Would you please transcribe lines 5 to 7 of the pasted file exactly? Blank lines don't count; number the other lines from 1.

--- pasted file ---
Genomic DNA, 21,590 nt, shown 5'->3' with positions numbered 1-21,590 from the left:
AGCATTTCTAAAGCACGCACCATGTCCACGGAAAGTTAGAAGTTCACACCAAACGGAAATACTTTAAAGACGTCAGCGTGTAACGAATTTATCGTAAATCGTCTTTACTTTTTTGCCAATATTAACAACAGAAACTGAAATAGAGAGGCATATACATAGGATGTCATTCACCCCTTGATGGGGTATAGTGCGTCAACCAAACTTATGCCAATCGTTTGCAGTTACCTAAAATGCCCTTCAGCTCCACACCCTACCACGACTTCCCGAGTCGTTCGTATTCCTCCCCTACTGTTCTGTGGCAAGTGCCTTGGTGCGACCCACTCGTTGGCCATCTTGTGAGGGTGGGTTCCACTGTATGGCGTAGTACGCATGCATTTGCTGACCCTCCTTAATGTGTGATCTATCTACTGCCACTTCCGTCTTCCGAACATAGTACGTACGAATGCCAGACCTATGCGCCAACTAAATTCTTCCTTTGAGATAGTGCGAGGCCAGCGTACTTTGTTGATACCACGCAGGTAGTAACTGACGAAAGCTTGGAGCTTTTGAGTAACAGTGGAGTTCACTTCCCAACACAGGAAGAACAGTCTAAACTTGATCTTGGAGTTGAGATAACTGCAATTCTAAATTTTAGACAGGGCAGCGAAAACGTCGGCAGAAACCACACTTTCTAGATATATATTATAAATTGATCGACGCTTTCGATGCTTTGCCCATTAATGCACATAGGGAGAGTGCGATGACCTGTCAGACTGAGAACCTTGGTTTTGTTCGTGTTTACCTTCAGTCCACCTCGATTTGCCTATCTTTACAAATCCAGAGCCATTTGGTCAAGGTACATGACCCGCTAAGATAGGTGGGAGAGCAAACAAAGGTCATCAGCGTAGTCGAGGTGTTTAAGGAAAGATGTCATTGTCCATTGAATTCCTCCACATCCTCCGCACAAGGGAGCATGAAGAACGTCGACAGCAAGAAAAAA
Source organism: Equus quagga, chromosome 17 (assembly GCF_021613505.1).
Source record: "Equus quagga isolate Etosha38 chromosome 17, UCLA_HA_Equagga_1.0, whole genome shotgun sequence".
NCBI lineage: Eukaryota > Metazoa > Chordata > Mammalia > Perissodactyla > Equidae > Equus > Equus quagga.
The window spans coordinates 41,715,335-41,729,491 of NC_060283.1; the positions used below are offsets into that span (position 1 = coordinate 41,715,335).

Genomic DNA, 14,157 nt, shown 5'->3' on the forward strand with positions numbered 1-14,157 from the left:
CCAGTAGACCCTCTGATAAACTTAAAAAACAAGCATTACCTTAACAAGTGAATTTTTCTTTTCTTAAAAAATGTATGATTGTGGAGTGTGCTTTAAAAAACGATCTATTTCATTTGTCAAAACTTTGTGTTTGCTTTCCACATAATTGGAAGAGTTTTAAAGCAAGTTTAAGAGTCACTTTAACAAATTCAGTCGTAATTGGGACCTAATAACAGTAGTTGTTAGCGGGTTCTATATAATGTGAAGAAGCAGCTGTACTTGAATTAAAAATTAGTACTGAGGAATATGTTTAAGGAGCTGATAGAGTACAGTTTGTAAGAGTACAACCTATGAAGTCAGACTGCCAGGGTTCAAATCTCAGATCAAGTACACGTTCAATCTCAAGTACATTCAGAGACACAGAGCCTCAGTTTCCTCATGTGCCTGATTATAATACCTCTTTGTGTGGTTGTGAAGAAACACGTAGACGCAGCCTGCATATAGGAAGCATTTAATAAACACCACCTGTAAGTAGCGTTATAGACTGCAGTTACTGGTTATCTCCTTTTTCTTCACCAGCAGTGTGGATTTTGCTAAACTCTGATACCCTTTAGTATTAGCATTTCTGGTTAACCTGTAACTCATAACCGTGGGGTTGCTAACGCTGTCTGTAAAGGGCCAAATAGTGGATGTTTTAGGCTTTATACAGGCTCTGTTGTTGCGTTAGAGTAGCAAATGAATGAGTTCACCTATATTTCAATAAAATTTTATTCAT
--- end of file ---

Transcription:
NCBI lineage: Eukaryota > Metazoa > Chordata > Mammalia > Perissodactyla > Equidae > Equus > Equus quagga.
The window spans coordinates 41,715,335-41,729,491 of NC_060283.1; the positions used below are offsets into that span (position 1 = coordinate 41,715,335).

Genomic DNA, 14,157 nt, shown 5'->3' on the forward strand with positions numbered 1-14,157 from the left: